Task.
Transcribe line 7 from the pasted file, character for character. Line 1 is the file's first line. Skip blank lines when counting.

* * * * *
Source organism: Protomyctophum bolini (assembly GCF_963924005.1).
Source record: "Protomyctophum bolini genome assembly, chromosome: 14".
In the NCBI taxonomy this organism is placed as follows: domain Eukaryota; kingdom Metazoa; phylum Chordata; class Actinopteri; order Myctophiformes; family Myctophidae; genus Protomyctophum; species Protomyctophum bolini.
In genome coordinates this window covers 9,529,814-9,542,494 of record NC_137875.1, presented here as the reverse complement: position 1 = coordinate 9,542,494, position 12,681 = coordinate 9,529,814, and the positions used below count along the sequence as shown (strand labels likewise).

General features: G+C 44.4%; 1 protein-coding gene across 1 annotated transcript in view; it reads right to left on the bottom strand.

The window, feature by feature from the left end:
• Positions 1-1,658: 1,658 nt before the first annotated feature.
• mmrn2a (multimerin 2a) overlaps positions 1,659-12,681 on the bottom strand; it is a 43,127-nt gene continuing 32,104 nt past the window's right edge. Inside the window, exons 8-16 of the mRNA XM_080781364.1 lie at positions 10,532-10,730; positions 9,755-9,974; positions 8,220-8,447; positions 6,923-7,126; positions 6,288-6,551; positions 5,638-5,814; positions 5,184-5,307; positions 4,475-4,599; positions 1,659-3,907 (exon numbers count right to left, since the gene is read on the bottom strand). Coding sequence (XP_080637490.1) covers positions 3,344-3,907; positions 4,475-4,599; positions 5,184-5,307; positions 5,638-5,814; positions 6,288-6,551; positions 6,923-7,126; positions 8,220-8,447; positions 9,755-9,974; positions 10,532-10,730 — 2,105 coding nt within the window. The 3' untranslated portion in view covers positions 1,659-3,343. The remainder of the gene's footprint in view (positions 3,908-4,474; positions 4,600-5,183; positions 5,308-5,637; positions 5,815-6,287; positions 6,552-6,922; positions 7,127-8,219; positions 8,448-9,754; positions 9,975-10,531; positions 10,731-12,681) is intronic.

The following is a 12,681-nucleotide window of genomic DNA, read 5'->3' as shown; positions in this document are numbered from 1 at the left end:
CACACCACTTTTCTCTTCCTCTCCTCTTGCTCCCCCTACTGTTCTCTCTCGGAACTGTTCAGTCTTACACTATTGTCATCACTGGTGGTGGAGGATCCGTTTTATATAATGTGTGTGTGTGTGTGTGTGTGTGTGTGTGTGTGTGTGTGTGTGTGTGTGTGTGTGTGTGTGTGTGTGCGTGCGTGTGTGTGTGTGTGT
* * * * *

• Positions 1-1,658: 1,658 nt before the first annotated feature.